No, not a help request but an interesting story....
When #1 son (actually, the only son) got his drivers licence, Dad had
visions of the kid wanting to use the SuperCrew.... I was a kid, once, and
had visions of what could happen to said SuperCrew.... especially hauling a
racing quad up to the track....
So, in a rush, I picked up a 94 F150 4X4 from a guy I thought I could
trust.... so much for that idea..... After the cheque was cashed, I set
about making sure the truck was at least safe.... I can't blame my boy for
not liking the truck... It runs good and everything, it's just not one of
those "fun to drive" feeling units.....
In the mean time, I found a 97 Ranger SC 4X4 with a 4.0... sales dept had
taken it on trade.... high miler but started and ran good - didn't feel to
bad on the test drive. I went through all the 'usual" stuff - changed fluids
and filters - did what brakes needed to be done.... steering, 4X4 system,
you name it - I wanted the kid to have a dependable truck.
But there was a nagging check engine light.... P1445, purge flow sensor
fault. Now, we have to look and see what possible causes there are - and we
find that P1445 is an "electrical" fault. OK... I take a page from AutoZone.
The sensor is only 24 bucks, and the partsmonger orders one.... shows up in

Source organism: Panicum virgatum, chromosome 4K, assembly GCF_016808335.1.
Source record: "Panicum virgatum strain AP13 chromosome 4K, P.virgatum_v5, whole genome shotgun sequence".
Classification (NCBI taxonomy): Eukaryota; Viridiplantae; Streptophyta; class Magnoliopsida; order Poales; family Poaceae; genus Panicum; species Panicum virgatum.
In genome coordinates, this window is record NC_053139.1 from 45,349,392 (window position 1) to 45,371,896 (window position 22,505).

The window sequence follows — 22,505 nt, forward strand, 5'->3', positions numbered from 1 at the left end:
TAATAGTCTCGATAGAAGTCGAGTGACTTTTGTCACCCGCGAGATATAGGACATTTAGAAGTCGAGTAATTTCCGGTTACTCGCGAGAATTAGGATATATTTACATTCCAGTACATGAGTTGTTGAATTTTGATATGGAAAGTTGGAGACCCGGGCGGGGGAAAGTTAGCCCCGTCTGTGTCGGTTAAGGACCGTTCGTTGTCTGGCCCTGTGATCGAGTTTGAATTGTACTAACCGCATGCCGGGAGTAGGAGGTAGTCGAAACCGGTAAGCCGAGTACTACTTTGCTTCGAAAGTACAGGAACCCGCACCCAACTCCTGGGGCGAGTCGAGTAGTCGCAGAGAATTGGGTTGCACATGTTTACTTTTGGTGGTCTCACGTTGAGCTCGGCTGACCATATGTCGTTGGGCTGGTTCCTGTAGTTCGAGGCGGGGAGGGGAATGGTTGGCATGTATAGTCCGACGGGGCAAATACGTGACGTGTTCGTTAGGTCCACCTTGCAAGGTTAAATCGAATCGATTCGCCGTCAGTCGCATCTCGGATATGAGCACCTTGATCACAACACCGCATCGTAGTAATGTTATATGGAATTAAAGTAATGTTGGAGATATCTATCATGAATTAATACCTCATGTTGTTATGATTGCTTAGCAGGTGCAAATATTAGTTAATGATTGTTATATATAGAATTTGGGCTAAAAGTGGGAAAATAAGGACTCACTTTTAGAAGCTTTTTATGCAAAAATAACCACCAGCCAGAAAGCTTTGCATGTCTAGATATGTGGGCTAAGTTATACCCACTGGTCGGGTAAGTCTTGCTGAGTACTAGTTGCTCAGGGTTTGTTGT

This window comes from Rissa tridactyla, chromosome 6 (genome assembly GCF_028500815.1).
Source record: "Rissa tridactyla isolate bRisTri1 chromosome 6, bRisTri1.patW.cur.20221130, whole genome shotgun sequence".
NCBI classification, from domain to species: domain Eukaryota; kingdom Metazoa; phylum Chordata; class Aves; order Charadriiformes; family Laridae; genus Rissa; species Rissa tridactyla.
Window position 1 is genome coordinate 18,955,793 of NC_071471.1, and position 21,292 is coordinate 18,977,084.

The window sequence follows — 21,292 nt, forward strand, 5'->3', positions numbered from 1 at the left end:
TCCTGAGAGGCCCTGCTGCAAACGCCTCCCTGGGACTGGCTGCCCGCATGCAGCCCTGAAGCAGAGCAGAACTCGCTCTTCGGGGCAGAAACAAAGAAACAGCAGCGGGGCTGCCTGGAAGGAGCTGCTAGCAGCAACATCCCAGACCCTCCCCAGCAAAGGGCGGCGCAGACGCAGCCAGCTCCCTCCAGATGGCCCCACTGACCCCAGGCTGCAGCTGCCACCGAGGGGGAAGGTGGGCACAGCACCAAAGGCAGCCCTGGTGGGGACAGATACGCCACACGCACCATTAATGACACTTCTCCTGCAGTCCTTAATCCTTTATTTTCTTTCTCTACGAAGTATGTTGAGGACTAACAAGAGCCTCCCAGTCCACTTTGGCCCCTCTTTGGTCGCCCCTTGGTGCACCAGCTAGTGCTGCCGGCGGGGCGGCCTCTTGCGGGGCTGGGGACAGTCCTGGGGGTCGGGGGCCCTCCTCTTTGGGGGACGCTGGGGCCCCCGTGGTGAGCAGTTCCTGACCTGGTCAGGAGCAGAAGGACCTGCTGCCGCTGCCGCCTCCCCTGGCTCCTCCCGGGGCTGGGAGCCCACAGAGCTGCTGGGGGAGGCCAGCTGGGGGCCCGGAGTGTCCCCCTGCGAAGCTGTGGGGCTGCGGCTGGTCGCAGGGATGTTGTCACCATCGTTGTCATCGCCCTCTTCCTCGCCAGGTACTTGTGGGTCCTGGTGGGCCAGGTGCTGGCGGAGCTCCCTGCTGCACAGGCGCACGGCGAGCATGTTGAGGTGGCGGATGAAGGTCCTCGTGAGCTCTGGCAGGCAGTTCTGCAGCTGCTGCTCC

that nights freight cage and I slam dunk the sensor..... After I wiped the
egg off my face, I grab the scan tool and see that that the sensor PID is
pegged at 5 volts.... sensor plugged in - sensor unplugged - sensor shorted
to SIG - sensor shorted to ground... not difference..... Oh, man!?!?! Am I
buyng a PCM? Having the luxury of a breakout box (if you're careful at home,
you can "work around" but do NOT speard any of the pins), I hook it up....
Hmmmm.... open circuit on the SIG_RTN line... Phew! - no PCM in my future (I
To cut a long story short, that includes R&R the intake to be sure the
portion of the harness that passes under it isn't hurtin', we discover that
the engine in this truck is out of a newer truck.... and the portion of the
wiring harness that came with the newer engine had the SIG_RTN assigned to a
different pin in the PCM connector.
Moral of the story.... proper testing saved me the cost of a PCM (about $400
or so CA)... if I had started proper testing early enough, I could have
saved myself enough money to purchase 26 fluid ounces of Mr Seagrams elixir.
Even when we see DTCs generated by a "pattern" failure, we desparately need
to apply some logic and diagnosis to the concern.... I once had a DIY
customer that had purchased several different DPFE sensors.... the first one
he purchased would have been good if he had only hooked the hoses up